From the arms of the Milky Way galaxy, to the flight pattern of a hawk approaching its prey, and a variety of exotic plant life, the spiral form can be seen throughout nature.
But there are several different forms of spirals in nature, the most common of which include the logarithmic spiral, the Archimedean spiral, the hyperbolic spiral, and the elliptic vortex.
Although all are forms of spirals, each can be characterised by the radius of its curvature, and how it changes across the length of the curve.
Logarithmic spirals appear most frequently in nature and can be seen in shells, including snails' shells.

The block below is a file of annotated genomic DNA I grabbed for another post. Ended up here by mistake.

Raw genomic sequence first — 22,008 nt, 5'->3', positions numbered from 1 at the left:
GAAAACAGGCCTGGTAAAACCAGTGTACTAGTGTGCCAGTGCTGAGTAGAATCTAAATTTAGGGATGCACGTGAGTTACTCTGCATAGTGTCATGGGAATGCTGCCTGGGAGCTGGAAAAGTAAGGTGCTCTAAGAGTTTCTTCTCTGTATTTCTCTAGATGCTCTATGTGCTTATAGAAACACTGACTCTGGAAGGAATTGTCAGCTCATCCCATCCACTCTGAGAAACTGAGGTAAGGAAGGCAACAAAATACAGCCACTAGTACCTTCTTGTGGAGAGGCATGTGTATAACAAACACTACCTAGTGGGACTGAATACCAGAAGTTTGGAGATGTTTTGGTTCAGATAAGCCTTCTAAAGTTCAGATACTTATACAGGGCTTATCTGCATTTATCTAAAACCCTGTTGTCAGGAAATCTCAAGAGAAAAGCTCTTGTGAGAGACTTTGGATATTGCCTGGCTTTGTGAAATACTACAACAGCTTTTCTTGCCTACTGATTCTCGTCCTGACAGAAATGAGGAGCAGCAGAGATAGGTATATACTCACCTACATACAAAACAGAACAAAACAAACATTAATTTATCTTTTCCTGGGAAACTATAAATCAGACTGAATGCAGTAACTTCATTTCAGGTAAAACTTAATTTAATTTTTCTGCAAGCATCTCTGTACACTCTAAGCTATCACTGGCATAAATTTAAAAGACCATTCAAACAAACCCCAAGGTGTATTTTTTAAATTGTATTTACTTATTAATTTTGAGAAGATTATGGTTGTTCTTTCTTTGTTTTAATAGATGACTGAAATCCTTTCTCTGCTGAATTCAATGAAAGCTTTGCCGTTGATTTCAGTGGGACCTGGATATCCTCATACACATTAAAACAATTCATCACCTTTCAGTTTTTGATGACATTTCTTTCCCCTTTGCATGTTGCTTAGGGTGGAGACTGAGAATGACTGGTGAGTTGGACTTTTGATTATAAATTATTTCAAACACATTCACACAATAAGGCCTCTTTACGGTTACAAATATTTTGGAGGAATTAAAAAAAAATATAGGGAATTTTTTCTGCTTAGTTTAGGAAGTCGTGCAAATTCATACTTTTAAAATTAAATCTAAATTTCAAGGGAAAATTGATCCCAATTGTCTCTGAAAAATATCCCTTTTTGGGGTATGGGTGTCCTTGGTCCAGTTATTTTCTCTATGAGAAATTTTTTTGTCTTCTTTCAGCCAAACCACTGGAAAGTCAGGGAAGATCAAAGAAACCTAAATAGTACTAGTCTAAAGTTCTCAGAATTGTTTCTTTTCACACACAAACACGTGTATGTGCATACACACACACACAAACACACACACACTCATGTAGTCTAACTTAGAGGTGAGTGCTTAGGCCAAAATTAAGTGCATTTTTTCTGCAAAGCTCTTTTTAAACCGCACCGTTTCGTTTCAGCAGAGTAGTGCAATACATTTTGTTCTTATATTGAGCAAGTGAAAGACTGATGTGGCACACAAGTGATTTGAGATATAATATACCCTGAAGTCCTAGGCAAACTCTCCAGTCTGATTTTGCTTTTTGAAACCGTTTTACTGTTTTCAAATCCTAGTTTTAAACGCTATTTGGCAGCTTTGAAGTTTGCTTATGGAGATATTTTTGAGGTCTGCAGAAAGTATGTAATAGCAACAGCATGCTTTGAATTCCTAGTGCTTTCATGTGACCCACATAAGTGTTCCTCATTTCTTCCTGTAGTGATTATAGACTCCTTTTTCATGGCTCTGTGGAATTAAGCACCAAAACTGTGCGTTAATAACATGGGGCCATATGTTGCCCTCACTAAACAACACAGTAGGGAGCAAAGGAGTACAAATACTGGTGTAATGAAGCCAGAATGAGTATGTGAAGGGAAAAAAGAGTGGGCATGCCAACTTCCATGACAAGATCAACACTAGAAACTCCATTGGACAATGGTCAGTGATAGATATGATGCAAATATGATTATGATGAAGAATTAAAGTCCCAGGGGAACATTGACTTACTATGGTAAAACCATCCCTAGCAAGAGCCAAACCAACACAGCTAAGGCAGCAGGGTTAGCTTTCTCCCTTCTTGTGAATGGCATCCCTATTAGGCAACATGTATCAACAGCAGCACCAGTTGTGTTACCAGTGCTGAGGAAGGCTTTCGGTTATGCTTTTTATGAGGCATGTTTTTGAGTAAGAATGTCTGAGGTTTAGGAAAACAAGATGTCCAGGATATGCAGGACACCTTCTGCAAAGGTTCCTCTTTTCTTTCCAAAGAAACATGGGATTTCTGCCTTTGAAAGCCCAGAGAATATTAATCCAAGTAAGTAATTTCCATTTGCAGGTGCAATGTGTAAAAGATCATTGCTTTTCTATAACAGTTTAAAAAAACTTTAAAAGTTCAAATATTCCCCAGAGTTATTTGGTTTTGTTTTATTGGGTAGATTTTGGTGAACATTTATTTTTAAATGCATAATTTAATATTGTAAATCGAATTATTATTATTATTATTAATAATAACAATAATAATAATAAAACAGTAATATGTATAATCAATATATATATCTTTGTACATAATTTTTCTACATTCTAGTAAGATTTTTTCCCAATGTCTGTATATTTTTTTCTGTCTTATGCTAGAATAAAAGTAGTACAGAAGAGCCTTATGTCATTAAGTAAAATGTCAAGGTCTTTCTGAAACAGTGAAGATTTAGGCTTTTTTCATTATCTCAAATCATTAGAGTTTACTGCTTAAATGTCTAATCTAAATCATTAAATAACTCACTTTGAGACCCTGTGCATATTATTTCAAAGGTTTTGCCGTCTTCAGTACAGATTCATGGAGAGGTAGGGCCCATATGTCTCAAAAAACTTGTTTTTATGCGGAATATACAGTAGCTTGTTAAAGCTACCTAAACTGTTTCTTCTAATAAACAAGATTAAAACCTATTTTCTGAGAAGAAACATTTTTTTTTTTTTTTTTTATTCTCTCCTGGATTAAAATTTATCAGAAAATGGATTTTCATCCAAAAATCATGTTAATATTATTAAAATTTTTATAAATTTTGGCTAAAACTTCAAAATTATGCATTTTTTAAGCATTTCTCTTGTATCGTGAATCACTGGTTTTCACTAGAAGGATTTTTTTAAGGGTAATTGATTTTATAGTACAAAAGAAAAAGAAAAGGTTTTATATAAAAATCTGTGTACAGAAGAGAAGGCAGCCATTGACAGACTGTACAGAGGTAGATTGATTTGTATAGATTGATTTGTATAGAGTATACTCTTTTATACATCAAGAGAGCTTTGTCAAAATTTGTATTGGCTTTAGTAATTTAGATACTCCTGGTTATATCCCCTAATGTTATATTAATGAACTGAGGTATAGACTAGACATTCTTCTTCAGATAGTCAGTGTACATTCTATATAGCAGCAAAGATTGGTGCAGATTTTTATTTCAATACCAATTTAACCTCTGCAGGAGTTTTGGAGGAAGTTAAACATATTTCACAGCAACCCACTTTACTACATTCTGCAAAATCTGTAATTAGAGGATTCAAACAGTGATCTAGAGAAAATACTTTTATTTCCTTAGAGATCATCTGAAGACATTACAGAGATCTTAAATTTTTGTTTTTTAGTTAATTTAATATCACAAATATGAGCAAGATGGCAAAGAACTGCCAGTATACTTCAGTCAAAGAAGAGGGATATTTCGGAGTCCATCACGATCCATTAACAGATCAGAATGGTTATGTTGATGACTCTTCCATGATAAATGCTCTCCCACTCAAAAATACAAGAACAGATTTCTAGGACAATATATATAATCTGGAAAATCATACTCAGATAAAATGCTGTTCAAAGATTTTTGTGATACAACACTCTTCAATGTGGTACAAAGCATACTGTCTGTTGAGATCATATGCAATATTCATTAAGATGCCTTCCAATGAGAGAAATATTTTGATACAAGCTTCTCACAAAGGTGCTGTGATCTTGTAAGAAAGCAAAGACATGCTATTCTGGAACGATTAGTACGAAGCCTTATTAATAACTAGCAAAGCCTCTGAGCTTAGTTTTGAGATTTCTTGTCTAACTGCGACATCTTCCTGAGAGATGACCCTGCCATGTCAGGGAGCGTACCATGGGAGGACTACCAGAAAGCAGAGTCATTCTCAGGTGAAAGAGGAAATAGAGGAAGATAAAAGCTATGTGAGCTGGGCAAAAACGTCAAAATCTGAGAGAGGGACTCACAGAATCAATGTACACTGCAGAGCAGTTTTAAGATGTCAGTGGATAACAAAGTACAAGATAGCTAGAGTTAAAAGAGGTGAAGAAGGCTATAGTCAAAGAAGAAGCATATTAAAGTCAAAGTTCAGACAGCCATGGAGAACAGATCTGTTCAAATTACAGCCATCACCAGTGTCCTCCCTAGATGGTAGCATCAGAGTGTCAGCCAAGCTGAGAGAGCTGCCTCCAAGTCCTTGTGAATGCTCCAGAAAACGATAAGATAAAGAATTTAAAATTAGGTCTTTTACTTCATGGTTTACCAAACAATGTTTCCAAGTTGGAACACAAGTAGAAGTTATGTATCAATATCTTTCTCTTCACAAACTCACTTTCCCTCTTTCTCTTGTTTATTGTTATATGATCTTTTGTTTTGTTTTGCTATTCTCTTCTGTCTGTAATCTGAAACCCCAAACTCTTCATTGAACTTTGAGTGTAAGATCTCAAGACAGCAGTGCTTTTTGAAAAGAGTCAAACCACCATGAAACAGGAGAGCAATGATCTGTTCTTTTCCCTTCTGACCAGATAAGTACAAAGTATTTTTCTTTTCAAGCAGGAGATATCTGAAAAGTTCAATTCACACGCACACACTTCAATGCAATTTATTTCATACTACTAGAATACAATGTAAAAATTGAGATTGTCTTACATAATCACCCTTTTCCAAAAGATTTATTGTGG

They are distinguished by the distance between the turnings of the spiral, which increase sequentially by a fixed factor – a sequence known as a geometric progression.
Archimedean spirals are seen in the creation of spiders' webs.
In contrast to the logarithmic spiral, these are characterised by having a constant distance between the spiral's curves.
Hyperbolic spirals are found in the curling structures of some plant stems, leaves, and tendrils.
These are sometimes known as inverse spirals because they curve in the opposite direction to Archimedean spirals, but are also distinct in the way their curve winds tighter and tighter as it gets closer to the centre.
The term 'vortex' is applied to a fluid that spins in a spiral-like motion, such as turbulent water or a solar flare.
Elliptic vortices tend to have a disc-like shape, exhibiting larger curvatures.
Although it is not known why these patterns occur so frequently, the spiral is thought to be the most widespread shape in nature.